CV writing tips

Your CV is your initial introduction to a potential employer. It is a marketing tool to advertise your skills and experience. It sells your qualifications, skills and achievements to a potential employer and informs them of your employment history.

A good CV gives a potential employer a snapshot of you, your experience and relevant skills, leaving them curious and wanting to know more about you and what you could bring to their organisation at interview stage. Your CV should be:

  • Accurate.
  • Succinct.
  • Easy to read.
  • Relevant to the position for which you are applying.

Suggested CV Structure

1. Personal Details

Name, address, contact details. There is no obligation to put in details such as marital status, date of birth although you can if you wish.

2. Personal profile

A brief description of you in 4-5 lines.

Start with a personal bio that reflects you and what you have to offer. It should showcase your relevant experience & competencies. It should be told in your voice and should not use industry jargon. This is a good opportunity to capture the reader’s attention and encourage them to keep reading your CV.

3. Career to date

Feature your company, your role title and the exact period of time you worked there. We recommend you highlight your top three to four areas of responsibility in your past positions and then highlight beneath them your key achievements in each position. Give more weight to your recent experience & achievements.

  • Highlight the key areas of responsibility in each of your roles
  • Separating out your achievements will help them stand out to the reader, who may have to read numerous CVs to determine a short list. Your achievements should be very commercial, very results-oriented. How did you make a difference? Achievements should be factual, measurable and quantifiable. Demonstrate how you drove market share, sales volume or value, profit.
  • Bring out what you owned in your role, what you were responsible for and where you added value.
  • It can be useful to provide top line information on your company, without divulging confidential information.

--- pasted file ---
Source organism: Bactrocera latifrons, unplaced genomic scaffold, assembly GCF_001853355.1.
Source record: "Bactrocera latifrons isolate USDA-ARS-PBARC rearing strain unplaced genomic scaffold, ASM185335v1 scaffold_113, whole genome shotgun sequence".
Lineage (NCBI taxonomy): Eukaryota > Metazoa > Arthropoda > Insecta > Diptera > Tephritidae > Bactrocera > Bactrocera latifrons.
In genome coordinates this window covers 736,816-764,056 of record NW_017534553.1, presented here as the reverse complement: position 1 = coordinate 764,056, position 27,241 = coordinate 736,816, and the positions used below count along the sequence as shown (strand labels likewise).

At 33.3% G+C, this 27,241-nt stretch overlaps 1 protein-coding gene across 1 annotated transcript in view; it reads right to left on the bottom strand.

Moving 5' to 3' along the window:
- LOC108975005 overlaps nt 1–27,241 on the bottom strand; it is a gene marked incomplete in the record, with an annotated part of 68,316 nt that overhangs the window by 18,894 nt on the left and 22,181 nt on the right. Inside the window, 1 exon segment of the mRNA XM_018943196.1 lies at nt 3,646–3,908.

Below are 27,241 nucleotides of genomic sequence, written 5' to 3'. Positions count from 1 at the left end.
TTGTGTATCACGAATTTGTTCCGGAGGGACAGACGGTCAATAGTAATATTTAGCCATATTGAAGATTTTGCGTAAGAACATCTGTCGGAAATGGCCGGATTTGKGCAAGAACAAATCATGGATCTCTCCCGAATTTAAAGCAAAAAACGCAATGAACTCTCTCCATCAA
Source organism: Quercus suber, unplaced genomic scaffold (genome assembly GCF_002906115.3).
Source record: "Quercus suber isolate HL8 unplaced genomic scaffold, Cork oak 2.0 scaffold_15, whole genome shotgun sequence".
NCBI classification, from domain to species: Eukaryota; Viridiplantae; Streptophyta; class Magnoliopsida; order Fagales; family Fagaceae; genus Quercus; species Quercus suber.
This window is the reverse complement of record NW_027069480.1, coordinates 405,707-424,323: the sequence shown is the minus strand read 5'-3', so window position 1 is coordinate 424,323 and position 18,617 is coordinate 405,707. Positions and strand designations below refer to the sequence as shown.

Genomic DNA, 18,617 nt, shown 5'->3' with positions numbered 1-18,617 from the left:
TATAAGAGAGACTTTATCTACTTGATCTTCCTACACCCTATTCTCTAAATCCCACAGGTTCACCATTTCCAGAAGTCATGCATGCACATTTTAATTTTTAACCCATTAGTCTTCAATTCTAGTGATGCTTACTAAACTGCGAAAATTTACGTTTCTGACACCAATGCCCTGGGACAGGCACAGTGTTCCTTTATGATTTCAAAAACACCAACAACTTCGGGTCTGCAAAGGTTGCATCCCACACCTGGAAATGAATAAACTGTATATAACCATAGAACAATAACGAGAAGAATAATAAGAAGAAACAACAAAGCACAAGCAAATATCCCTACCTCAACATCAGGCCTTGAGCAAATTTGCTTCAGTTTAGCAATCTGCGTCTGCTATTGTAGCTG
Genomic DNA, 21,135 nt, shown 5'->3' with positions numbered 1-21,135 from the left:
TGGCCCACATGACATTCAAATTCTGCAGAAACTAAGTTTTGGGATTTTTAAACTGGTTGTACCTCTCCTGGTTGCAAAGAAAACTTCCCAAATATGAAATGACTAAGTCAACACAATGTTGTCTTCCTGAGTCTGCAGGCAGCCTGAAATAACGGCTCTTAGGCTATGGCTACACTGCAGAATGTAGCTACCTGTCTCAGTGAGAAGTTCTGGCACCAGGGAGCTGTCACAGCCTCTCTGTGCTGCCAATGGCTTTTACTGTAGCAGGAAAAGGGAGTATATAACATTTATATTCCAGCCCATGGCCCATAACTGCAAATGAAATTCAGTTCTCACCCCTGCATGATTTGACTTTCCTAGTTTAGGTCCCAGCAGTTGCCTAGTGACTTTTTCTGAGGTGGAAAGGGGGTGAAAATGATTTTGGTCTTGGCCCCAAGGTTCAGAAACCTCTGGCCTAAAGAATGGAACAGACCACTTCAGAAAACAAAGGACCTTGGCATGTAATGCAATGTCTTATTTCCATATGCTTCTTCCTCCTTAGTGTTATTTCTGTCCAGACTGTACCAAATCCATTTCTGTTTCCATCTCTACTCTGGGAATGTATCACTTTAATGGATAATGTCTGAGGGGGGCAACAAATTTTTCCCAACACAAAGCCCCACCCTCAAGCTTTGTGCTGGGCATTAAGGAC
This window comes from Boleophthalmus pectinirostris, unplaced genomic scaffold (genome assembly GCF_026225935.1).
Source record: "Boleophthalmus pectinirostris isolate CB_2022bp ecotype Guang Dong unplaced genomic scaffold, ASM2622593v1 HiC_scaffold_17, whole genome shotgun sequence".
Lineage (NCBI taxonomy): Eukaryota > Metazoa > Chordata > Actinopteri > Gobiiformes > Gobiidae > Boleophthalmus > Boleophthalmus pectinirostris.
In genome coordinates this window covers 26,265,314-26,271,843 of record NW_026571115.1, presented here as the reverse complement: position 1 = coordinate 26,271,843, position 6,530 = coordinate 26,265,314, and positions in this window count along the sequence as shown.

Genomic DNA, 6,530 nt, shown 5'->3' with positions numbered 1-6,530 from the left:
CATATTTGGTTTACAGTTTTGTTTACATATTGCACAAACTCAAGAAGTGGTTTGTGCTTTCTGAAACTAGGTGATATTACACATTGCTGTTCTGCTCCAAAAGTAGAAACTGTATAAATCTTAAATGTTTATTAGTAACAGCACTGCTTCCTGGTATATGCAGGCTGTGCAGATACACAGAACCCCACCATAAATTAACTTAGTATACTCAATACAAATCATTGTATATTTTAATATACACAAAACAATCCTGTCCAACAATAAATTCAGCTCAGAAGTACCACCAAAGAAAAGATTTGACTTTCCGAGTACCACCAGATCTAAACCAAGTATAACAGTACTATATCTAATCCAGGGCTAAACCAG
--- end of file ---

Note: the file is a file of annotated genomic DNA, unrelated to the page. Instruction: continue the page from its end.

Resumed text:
• Your CV should demonstrate career progression where possible.

3. Key skills

Again this section should be as relevant to the role you are applying for as possible but it is useful to highlight skills, particularly when moving sectors or changing jobs. Some examples include:

  • Strategy Development/Implementation
  • Product Development/Road Maps/Launches/ International Marketing/Global Sales
  • Team Management/Development
  • High Level Communication Skills
  • Negotiation skills
  • Relationship building skills

4. Education

Start with your most recent qualification first. Again, keep it succinct and there is no need to include your Leaving Cert results! You should include relevant skills gained throughout your career including company training courses etc.

5. Special interests

This is the part of your CV where you can give potential employers an indication of who you are. Keep these succinct and ideally relevant, showing skills required for the particular role e.g. Teamwork, by showing you play sport for a local club.

6. References

You are not required to include details of references, however you should make note at the bottom of your CV that references are available upon request. You should have at least two referees on standby should they need to be contacted. You should be confident that the individuals you have selected will give you a relevant reference, so ask them what they would say and use the opportunity to address any concerns they might have. You should ensure your referees are as recent as possible.

If you have any other questions regarding your CV or would like some advice on specific areas of your CV then don’t hesitate to get in contact with one of our specialist consultants on:

Dublin: +353 1 668 5144

Download Sample CV

CV Template